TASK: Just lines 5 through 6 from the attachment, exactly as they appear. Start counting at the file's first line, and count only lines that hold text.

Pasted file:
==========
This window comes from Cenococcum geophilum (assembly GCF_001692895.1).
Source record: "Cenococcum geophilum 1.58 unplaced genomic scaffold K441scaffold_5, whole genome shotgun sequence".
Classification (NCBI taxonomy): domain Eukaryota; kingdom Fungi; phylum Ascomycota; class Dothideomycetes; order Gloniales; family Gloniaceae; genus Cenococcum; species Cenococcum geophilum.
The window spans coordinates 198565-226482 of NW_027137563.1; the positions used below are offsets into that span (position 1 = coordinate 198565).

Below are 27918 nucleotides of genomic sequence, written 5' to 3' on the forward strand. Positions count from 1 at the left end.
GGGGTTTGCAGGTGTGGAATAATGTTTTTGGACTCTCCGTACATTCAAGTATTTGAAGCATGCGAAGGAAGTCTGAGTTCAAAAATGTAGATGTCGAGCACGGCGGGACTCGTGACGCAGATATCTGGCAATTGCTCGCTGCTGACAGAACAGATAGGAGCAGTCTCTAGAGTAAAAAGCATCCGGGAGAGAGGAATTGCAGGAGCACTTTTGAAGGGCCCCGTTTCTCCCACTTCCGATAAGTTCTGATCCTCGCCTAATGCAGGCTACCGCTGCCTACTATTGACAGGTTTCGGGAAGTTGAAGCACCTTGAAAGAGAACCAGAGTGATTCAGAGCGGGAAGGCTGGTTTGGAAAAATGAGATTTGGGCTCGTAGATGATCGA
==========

Below are 27918 nucleotides of genomic sequence, written 5' to 3' on the forward strand. Positions count from 1 at the left end.
GGGGTTTGCAGGTGTGGAATAATGTTTTTGGACTCTCCGTACATTCAAGTATTTGAAGCATGCGAAGGAAGTCTGAGTTCAAAAATGTAGATGTCGAGCACGGCGGGACTCGTGACGCAGATATCTGGCAATTGCTCGCTGCTGACAGAACAGATAGGAGCAGTCTCTAGAGTAAAAAGCATCCGGGAGAGAGGAATTGCAGGAGCACTTTTGAAGGGCCCCGTTTCTCCCACTTCCGATAAGTTCTGATCCTCGCCTAATGCAGGCTACCGCTGCCTACTATTGACAGGTTTCGGGAAGTTGAAGCACCTTGAAAGAGAACCAGAGTGATTCAGAGCGGGAAGGCTGGTTTGGAAAAATGAGATTTGGGCTCGTAGATGATCGA